‘Stretching Materialities, fostering the relations between discursive practices and material phenomena’ by Leoni Fischer
We are our environment . This short phrase opens up the full dimension of the multi-layered tensions between humans and the material environment, to which the exhibition Stretching Materialities is dedicated. Located at the Veterinary Anatomy Theater of the Humboldt University of Berlin, the project aims to make the activity of matter, which normally eludes our perception, tangible by means of the exhibition.
For this purpose, the project group OBJECT SPACE AGENCY has taken a closer look at the Geomorphological-Geological Collection of the Humboldt University of Berlin and analysed the activity of its stones and minerals. But, while investigating their agential materiality, the exhibition also questions the ambivalent relations between the objects and how contemporary conservatory practice deals with them. Instead of isolating active matter behind glass, which suppresses material dynamics, the exhibition aims to expose these material activities. Consequently, it becomes ever-more apparent to the visitor that even so-called inanimate matter such as stones are not immutable objects but engage in a constant morphological process.
This brings to mind a quote Henri Lefebvre remarked in his 1992 publication Rhythmanalysis. Space-Time and Everyday Life: Nothing is motionless in the eyes of the rhythmanalyst. He hears wind, rain, thunderstorms. In observing a pebble, a wall, or a tree, he perceives the slowness of movements of these objects. Their movement is slow only in proportion to our time, our bodies, our rhythms. The realisation that all matter is constantly in motion, influencing our bodies, penetrating them, and being influenced by our presence inevitably brings about a rethinking of conventional human-environment relationships.
What new forms of coexistence between human and non-human actants can be derived from this? And how can interdisciplinary endeavours from art, design and science contribute to making those new forms of conviviality aesthetically tangible? These questions appear as a starting point to this alternative exhibition experience, in which the visitors’ transition from mere observers into actors in the autopoietic system of the exhibition.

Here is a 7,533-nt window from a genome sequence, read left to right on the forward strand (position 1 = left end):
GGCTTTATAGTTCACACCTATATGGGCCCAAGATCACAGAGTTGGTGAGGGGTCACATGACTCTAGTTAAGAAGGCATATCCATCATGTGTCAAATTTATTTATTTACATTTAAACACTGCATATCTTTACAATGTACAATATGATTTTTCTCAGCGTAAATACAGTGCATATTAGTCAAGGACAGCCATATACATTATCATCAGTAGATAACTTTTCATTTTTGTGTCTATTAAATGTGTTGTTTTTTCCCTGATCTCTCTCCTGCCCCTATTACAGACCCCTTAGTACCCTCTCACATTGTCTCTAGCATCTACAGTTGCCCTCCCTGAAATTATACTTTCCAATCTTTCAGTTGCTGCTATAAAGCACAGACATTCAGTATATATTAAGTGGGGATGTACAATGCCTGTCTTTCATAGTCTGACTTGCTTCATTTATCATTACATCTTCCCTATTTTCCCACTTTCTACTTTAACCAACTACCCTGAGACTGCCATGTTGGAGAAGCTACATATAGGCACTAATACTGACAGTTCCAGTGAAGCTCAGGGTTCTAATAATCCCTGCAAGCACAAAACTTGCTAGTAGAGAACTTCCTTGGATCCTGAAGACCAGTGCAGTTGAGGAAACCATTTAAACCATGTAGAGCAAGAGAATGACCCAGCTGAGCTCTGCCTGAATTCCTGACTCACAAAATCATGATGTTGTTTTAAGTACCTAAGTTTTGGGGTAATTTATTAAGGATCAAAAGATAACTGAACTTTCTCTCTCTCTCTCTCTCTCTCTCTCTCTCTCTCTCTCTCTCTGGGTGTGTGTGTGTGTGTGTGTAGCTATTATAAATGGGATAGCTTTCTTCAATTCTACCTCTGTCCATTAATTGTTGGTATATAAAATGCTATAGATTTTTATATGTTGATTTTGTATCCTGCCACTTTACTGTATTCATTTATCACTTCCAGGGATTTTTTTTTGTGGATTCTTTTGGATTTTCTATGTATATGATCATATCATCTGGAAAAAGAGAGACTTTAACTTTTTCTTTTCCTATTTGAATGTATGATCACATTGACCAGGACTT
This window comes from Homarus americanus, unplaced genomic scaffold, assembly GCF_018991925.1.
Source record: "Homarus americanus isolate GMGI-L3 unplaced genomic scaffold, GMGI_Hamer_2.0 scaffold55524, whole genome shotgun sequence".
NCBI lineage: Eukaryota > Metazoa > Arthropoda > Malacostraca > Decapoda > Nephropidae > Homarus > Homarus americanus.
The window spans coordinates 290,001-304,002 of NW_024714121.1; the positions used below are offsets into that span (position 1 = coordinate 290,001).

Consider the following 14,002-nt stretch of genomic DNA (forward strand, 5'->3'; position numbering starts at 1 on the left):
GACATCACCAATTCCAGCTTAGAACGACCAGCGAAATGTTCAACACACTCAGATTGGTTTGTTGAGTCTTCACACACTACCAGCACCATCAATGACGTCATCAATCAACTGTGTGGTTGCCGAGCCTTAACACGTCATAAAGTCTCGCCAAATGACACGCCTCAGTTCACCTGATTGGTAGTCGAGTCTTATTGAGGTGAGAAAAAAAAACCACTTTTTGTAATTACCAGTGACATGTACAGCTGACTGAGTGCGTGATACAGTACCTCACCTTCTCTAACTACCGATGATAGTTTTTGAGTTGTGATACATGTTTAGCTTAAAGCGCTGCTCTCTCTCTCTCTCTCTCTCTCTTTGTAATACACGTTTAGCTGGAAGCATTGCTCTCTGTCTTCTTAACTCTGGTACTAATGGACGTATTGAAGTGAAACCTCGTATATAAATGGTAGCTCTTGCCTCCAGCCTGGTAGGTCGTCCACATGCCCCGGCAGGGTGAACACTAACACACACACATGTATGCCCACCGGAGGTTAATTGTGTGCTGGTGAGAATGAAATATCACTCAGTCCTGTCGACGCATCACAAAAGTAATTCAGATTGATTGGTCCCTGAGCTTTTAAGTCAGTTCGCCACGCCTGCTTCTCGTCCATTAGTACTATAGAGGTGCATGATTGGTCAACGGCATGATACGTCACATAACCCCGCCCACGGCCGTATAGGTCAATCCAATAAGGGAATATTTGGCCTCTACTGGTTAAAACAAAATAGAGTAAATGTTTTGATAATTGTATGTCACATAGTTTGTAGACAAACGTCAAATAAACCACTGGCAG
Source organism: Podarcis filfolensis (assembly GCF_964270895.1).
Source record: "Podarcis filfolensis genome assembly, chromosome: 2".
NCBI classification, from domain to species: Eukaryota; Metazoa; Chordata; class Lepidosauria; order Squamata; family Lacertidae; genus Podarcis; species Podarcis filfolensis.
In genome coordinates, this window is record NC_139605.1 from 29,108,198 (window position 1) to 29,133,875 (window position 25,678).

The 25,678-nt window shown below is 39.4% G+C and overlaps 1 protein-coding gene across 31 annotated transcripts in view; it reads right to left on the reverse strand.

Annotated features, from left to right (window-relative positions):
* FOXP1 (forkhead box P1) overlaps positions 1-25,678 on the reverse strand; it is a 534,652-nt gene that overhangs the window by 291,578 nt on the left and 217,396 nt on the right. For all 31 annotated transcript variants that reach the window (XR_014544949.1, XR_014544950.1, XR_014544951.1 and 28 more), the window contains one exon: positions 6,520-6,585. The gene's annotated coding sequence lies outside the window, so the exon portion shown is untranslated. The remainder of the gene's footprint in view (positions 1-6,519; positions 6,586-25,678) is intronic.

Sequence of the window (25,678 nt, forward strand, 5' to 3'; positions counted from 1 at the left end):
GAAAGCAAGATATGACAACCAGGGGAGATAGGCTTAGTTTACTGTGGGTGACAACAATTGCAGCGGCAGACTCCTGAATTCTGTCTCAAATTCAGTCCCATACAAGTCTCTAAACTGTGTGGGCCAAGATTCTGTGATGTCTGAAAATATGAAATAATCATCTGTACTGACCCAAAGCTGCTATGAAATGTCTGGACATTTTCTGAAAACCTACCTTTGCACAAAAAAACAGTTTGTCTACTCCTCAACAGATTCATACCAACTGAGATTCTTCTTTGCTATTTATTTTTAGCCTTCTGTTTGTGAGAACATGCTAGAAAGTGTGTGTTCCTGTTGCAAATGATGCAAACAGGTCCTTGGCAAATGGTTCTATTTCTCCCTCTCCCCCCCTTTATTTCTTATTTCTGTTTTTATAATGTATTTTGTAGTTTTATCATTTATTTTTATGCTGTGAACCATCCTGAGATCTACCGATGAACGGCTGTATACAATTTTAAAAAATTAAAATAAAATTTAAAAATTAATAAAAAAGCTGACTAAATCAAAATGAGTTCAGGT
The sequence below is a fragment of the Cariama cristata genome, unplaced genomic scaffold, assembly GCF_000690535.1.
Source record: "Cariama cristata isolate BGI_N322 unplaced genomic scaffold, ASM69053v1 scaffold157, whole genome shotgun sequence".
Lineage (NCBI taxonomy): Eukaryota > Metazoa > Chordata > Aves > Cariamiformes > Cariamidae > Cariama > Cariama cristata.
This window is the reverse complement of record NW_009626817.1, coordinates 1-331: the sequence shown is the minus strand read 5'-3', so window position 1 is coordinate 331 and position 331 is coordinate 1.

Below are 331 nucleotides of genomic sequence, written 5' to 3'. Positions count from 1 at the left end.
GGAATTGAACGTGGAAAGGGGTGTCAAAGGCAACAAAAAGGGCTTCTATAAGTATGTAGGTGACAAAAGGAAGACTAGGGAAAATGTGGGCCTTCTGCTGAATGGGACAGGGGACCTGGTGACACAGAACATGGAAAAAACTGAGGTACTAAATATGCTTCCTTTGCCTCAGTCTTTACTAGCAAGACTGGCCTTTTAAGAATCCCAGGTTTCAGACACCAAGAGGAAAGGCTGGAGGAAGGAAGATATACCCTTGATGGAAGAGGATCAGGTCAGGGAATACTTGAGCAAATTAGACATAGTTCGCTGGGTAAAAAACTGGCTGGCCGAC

One of Berlin’s oldest educational buildings, the early classical theater with its copper dome, immediately catches my eye as I enter the courtyard. Inside, the show is introduced with a room dominated by a diverse range of old and heavy glass vitrines. The stones and minerals from the collection create the impression of being in a natural history museum. However, this institutional vibe is interrupted once my attention wanders to the margins of the room. Here, on the side of a vitrine, stands an inconspicuous cart with a variety of objects on it. This arrangement looks like someone took them out for research and makes me feel like I’ve entered the room just after a busy scientist hurried away from the scene. In another showcase, the hermetic sealing of the exhibits behind glass is interrupted by a box with two holes that allow me to reach inside, offering to stroke a soft miniature pebble beach. Yet in another corner of the room stands a rack with Korean Hanbok coats. Once wrapped in the loose mantle, the visitor’s bodily self-perception becomes transformed. Technological applications on the Haptic Hanbok allow for a unique sensory expansion. Now, the coat bearer can experience living tissue on their own body, which can otherwise only be observed through a microscope. The Hanbok itself refers to the traditional Korean understanding of the human body as a microcosm .
But just like our bodies, the stone walls of the adjacent rotunda are also made of active material and thus let the whole exhibition space appear as one dynamic structure. In the center of the rotunda, Clemens Winkler has set up a cloud simulator. The weather phenomenon hovers below the ceiling as a ghostly apparition. Although the appearance of the cloud is captivating in itself, Winkler sees much more in the exhibition than the presentation of his work. In a departure from the convention of the finished and untouchable exhibit, the project group members have taken seriously what it means to allow non-human actants to get involved. In fact, it might mean to practice what the design researcher describes as letting go as contemporary way of designing. Instead of bringing in a finished work into a defined curatorial frame, he spent the last months gradually setting up his installation.